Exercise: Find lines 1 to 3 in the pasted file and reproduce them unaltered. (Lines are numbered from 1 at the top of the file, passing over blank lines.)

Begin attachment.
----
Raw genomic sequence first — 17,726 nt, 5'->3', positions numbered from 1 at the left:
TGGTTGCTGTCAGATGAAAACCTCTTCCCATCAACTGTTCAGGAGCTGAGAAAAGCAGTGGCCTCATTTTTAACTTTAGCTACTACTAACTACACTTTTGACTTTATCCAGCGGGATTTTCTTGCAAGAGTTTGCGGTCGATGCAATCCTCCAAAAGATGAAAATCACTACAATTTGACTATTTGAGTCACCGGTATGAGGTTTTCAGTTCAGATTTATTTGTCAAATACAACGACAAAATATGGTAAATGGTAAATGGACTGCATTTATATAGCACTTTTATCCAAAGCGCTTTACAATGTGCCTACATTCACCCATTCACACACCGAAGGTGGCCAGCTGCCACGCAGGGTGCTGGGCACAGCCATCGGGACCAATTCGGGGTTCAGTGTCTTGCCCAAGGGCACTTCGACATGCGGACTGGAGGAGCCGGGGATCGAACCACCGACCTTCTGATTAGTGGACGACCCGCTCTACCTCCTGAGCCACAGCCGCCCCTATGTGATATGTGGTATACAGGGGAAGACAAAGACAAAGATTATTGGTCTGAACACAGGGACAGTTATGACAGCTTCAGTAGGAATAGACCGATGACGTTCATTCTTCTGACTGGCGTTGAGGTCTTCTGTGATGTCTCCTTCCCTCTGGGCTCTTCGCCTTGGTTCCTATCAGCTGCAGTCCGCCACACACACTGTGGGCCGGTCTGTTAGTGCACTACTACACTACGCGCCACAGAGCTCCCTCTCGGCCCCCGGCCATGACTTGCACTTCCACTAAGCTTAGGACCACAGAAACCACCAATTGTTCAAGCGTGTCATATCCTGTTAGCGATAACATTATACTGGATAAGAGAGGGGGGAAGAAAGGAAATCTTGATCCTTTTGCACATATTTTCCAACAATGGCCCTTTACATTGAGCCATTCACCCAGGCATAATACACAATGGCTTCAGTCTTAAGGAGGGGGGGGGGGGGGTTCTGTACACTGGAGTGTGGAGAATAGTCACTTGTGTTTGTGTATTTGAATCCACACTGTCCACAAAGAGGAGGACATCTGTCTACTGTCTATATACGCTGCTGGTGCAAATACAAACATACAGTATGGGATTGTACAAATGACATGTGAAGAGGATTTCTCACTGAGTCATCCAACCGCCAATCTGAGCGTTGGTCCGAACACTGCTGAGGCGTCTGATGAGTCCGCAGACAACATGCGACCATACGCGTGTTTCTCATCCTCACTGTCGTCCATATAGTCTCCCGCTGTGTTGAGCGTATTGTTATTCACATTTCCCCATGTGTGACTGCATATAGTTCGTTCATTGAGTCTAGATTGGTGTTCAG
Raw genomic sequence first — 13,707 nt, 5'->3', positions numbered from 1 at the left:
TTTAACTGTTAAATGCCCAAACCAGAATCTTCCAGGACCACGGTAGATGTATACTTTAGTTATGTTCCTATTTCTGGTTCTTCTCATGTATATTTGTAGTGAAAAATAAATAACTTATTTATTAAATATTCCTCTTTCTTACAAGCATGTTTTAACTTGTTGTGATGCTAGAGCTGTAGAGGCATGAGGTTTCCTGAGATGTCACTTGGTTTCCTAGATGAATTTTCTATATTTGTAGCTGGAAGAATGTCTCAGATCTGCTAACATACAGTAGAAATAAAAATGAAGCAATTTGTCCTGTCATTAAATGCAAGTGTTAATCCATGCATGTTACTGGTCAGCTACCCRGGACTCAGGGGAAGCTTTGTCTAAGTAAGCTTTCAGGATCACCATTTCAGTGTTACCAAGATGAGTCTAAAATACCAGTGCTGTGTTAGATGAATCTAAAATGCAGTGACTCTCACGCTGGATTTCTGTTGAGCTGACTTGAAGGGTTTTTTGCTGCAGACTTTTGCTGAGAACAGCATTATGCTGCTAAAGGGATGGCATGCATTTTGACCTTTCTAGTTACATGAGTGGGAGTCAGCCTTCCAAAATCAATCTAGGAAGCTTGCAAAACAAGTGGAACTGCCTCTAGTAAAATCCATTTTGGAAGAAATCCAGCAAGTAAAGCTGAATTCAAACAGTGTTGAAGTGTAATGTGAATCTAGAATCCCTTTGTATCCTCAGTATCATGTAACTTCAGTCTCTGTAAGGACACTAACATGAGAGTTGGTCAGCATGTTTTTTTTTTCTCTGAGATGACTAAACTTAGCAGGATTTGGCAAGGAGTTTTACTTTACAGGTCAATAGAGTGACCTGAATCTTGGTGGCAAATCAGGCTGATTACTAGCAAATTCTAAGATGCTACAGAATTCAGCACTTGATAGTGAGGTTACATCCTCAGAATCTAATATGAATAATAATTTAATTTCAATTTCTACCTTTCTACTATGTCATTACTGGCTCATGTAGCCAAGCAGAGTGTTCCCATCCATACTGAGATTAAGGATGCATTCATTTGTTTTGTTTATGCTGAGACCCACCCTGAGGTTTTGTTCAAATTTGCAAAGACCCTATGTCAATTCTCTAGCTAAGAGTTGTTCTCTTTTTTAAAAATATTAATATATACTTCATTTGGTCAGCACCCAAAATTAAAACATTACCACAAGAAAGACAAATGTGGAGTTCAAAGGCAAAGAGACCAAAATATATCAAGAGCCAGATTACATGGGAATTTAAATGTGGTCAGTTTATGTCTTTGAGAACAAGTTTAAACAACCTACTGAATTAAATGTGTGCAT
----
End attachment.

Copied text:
Raw genomic sequence first — 17,726 nt, 5'->3', positions numbered from 1 at the left:
TGGTTGCTGTCAGATGAAAACCTCTTCCCATCAACTGTTCAGGAGCTGAGAAAAGCAGTGGCCTCATTTTTAACTTTAGCTACTACTAACTACACTTTTGACTTTATCCAGCGGGATTTTCTTGCAAGAGTTTGCGGTCGATGCAATCCTCCAAAAGATGAAAATCACTACAATTTGACTATTTGAGTCACCGGTATGAGGTTTTCAGTTCAGATTTATTTGTCAAATACAACGACAAAATATGGTAAATGGTAAATGGACTGCATTTATATAGCACTTTTATCCAAAGCGCTTTACAATGTGCCTACATTCACCCATTCACACACCGAAGGTGGCCAGCTGCCACGCAGGGTGCTGGGCACAGCCATCGGGACCAATTCGGGGTTCAGTGTCTTGCCCAAGGGCACTTCGACATGCGGACTGGAGGAGCCGGGGATCGAACCACCGACCTTCTGATTAGTGGACGACCCGCTCTACCTCCTGAGCCACAGCCGCCCCTATGTGATATGTGGTATACAGGGGAAGACAAAGACAAAGATTATTGGTCTGAACACAGGGACAGTTATGACAGCTTCAGTAGGAATAGACCGATGACGTTCATTCTTCTGACTGGCGTTGAGGTCTTCTGTGATGTCTCCTTCCCTCTGGGCTCTTCGCCTTGGTTCCTATCAGCTGCAGTCCGCCACACACACTGTGGGCCGGTCTGTTAGTGCACTACTACACTACGCGCCACAGAGCTCCCTCTCGGCCCCCGGCCATGACTTGCACTTCCACTAAGCTTAGGACCACAGAAACCACCAATTGTTCAAGCGTGTCATATCCTGTTAGCGATAACATTATACTGGATAAGAGAGGGGGGAAGAAAGGAAATCTTGATCCTTTTGCACATATTTTCCAACAATGGCCCTTTACATTGAGCCATTCACCCAGGCATAATACACAATGGCTTCAGTCTTAAGGAGGGGGGGGGGGGGGTTCTGTACACTGGAGTGTGGAGAATAGTCACTTGTGTTTGTGTATTTGAATCCACACTGTCCACAAAGAGGAGGACATCTGTCTACTGTCTATATACGCTGCTGGTGCAAATACAAACATACAGTATGGGATTGTACAAATGACATGTGAAGAGGATTTCTCACTGAGTCATCCAACCGCCAATCTGAGCGTTGGTCCGAACACTGCTGAGGCGTCTGATGAGTCCGCAGACAACATGCGACCATACGCGTGTTTCTCATCCTCACTGTCGTCCATATAGTCTCCCGCTGTGTTGAGCGTATTGTTATTCACATTTCCCCATGTGTGACTGCATATAGTTCGTTCATTGAGTCTAGATTGGTGTTCAG
Raw genomic sequence first — 13,707 nt, 5'->3', positions numbered from 1 at the left: